Nevada and federal agencies consider payday and title loan limits
Federal regulators are taking steps to rein in high-cost payday lenders, and state officials are studying ways to do the same.
The Consumer Financial Protection Bureau, meeting in Kansas City on Thursday, proposed new limits on interest rates and rules that would make it harder for lenders to seize cars used as security for so-called title loans. One proposed rule would require the lender to assess the borrower’s ability to repay the loan before making it.
Nevada state Treasurer Dan Schwartz, meanwhile, has called a June 8 summit meeting to discuss state-level payday loan regulation and preventative measures. The session, which is not open to the public, representatives of lenders and consumer advocates.
Nevada has no limits on payday loan interest rates. Lenders charge, on average, 652 percent annual interest, according to a Center for Responsible Lending map of U.S. payday loan interest rates.
Payday loans, a $50 billion-a-year industry nationwide in 2014, often take the form of small, short-term cash advances at high interest rates. These loans tend to be the last resort for people with poor credit ratings and low incomes. Often, borrowers cannot pay on time and must roll over the loan, incurring even higher costs — a situation consumer advocates call a debt trap that the borrower can never escape.
According to a report on payday lending from the consumer agency, more than 80 percent of cash-advances are rolled over or followed by another loan within 14 days.
Attention to the issue is “definitely a good first step,” said Aj Buhay, field director for Progressive Leadership Alliance of Nevada.
“We want to send a clear message to the CFPB that we support them in regulating the industry,” Buhay said.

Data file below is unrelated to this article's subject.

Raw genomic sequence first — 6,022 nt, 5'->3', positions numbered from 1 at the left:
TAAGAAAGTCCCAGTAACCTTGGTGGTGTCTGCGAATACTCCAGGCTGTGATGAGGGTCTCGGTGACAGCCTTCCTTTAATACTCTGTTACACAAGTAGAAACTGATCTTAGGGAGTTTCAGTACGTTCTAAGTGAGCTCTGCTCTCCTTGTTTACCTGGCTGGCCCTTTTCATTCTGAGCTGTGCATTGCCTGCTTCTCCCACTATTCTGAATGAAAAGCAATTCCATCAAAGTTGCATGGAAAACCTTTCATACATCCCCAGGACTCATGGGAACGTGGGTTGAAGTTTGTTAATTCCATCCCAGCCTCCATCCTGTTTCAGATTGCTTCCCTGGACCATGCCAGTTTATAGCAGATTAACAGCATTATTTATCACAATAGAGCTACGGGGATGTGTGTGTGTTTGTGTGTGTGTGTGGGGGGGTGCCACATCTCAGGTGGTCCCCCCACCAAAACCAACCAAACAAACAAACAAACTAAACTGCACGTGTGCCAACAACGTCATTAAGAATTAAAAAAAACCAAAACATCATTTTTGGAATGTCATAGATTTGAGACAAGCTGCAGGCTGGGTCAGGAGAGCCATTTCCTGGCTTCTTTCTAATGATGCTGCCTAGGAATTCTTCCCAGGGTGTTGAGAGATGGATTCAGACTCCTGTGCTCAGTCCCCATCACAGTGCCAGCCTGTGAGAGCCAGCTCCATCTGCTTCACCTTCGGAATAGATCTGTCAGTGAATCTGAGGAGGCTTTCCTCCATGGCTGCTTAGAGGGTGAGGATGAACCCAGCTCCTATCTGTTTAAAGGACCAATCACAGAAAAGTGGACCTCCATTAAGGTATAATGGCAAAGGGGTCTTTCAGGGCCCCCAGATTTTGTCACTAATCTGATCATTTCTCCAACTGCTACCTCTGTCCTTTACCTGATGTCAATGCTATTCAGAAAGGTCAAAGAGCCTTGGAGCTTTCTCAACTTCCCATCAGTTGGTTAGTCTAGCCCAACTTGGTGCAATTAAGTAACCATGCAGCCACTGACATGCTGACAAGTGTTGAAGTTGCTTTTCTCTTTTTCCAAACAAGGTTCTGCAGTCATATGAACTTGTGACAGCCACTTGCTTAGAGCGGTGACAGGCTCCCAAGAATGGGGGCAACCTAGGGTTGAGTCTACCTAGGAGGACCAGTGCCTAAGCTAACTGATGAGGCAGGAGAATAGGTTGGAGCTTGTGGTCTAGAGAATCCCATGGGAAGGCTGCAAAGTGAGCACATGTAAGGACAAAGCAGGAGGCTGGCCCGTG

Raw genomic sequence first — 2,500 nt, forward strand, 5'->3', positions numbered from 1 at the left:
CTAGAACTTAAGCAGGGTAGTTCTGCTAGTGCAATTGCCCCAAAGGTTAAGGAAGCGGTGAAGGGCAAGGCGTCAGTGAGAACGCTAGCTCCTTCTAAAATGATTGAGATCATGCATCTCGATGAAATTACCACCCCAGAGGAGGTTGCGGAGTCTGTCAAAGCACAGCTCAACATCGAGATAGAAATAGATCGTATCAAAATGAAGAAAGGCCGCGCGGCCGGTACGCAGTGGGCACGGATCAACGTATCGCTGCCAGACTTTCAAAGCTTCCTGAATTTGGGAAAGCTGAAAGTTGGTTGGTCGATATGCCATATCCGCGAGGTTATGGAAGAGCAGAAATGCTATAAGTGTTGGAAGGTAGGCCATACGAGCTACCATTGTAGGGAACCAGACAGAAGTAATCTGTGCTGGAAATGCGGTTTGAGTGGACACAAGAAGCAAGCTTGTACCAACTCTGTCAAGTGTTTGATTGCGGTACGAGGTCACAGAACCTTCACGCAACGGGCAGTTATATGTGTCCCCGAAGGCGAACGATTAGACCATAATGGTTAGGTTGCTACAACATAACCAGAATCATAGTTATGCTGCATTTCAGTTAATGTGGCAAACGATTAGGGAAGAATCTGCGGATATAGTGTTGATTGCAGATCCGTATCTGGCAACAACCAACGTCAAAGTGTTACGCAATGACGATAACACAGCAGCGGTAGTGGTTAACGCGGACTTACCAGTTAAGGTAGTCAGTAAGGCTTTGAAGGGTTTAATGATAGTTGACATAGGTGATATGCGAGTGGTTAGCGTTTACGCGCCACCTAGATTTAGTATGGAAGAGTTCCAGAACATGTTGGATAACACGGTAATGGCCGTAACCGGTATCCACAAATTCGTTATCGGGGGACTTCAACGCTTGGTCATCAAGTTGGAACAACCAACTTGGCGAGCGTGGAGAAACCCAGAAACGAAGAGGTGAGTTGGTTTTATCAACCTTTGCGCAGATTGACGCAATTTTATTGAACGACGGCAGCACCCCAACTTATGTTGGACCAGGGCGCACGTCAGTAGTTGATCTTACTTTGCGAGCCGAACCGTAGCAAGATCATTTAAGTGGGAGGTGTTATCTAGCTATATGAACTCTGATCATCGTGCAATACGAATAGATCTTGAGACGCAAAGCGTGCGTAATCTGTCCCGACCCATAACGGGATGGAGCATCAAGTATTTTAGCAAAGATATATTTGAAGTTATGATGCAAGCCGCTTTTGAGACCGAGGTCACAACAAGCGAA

“If the Treasury starts moving on this issue we want to support them too, in making sure that Nevada won’t be one of those states that does not have regulations for this industry.”
Some Nevadans have gotten into trouble.
“Through our financial literacy programs we have heard many heartbreaking stories of how Nevadans get caught up in these types of loans,” said Grant Hewitt, the treasurer’s chief of staff. “Some of those stories have involved gambling, but at this time, we do not have any statistics on the size of that percentage.”
Often, payday lenders are strategically located in low-income neighborhoods, according to a study by the Federal Reserve Board.
“Most if not all who use these loans end up in a worse place than where they started financially,” Schwartz said. “This summit will discuss the issues involved, where Nevada stands in comparison with other states, and what actions could be taken in the next legislative session.”
The issue has already caught the attention of the internet search giant Google, which recently announced it will stop taking advertising from payday lenders in mid-July.
Contact Tatiana Villamil at email@example.com or 702-383-0264. Find @tatianavr92 on Twitter.